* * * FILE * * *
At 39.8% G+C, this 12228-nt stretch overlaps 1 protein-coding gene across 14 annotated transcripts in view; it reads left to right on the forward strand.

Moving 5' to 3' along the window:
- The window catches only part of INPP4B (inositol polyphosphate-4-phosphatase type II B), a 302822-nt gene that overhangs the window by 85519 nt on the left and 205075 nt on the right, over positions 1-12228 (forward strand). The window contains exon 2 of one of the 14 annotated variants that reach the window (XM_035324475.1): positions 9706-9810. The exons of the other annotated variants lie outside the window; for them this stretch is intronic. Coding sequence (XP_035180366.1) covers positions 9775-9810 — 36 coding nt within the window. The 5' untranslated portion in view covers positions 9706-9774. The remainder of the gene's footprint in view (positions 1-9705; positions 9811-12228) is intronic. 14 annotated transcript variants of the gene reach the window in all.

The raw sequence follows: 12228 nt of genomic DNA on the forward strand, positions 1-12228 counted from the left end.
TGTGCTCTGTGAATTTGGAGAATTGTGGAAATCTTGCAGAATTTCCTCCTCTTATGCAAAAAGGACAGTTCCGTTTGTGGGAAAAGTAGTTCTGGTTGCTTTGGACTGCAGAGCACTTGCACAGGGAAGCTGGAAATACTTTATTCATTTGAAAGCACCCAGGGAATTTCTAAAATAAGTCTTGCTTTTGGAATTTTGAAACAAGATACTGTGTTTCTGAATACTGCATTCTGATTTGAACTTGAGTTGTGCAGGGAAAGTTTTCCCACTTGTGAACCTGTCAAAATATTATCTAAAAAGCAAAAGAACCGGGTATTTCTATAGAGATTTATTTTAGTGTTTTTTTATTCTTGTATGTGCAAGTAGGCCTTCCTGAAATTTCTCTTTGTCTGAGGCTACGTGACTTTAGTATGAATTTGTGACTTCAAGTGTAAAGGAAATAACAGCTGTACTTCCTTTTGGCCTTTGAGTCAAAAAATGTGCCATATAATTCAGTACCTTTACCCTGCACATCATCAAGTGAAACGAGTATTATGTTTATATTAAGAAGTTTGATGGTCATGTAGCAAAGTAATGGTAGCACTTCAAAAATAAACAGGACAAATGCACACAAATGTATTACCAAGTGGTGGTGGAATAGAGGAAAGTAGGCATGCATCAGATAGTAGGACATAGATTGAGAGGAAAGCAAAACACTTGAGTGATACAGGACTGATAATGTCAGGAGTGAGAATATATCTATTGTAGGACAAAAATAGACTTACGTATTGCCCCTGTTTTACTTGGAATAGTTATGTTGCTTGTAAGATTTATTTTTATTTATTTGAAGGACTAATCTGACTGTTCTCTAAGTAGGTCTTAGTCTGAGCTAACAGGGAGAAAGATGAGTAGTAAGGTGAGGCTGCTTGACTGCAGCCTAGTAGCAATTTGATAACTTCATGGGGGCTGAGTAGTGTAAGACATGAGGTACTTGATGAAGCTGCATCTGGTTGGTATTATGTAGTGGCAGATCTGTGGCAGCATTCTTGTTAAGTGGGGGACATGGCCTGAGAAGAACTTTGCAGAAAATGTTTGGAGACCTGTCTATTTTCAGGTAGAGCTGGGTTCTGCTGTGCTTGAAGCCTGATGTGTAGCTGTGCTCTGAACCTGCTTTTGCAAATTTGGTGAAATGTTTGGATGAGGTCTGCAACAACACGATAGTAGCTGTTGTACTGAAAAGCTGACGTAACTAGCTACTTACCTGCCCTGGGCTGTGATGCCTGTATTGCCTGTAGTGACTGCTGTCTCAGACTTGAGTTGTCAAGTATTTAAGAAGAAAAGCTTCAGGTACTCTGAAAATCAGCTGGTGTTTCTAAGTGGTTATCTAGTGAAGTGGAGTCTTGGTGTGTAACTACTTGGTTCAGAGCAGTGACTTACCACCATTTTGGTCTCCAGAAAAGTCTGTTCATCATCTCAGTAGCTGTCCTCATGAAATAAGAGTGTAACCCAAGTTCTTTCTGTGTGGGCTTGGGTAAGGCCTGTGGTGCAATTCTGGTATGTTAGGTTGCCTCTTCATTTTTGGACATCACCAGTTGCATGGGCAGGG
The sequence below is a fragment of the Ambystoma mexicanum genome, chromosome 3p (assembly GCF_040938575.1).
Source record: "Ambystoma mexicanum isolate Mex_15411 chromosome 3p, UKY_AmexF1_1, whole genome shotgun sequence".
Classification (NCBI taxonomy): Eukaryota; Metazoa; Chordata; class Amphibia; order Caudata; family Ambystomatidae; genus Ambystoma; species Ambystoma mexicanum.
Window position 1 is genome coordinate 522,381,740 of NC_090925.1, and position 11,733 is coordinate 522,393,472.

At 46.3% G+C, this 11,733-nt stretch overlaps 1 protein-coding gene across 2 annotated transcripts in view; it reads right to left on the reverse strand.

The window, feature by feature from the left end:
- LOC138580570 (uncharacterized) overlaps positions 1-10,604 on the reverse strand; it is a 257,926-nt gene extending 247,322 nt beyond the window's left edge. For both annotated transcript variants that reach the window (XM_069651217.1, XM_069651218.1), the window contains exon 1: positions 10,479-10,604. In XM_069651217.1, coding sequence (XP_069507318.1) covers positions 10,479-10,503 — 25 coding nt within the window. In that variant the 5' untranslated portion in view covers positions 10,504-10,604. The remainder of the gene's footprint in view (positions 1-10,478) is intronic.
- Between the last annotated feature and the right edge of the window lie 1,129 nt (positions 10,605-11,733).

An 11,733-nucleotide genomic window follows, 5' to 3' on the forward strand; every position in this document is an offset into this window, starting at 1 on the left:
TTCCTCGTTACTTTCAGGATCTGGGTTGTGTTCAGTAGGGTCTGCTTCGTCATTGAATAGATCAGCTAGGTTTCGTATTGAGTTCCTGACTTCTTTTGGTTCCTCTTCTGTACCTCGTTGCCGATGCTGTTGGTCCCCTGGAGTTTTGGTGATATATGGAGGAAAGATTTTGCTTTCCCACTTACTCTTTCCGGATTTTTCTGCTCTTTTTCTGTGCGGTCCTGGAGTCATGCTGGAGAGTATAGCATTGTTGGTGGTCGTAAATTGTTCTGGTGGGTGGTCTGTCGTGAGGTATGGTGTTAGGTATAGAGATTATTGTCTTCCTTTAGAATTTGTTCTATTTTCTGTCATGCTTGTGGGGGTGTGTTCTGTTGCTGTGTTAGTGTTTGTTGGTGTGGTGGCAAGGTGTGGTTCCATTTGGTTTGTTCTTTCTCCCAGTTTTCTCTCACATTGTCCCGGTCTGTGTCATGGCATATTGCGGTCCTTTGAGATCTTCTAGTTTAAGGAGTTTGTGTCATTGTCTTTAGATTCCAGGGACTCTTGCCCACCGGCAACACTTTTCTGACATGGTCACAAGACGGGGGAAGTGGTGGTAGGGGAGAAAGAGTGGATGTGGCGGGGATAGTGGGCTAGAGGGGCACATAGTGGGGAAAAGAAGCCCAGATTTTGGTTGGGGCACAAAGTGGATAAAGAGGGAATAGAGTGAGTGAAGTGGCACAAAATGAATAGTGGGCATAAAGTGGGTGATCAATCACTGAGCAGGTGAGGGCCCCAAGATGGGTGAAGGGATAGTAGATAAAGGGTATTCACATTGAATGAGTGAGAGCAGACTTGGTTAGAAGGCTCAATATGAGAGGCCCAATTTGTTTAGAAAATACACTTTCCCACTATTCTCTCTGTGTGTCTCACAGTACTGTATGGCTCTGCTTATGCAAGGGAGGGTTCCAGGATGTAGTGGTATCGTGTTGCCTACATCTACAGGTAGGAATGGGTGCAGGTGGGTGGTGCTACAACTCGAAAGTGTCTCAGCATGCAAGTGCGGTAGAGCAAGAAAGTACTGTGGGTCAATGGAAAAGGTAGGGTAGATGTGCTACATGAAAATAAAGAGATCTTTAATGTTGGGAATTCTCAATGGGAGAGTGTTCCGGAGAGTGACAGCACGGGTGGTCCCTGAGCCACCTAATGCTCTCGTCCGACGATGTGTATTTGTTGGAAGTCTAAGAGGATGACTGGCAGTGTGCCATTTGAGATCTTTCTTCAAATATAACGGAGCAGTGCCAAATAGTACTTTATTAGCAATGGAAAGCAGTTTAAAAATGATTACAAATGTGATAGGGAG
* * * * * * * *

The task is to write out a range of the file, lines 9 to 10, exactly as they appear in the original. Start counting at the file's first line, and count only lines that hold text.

Window position 1 is genome coordinate 522,381,740 of NC_090925.1, and position 11,733 is coordinate 522,393,472.

At 46.3% G+C, this 11,733-nt stretch overlaps 1 protein-coding gene across 2 annotated transcripts in view; it reads right to left on the reverse strand.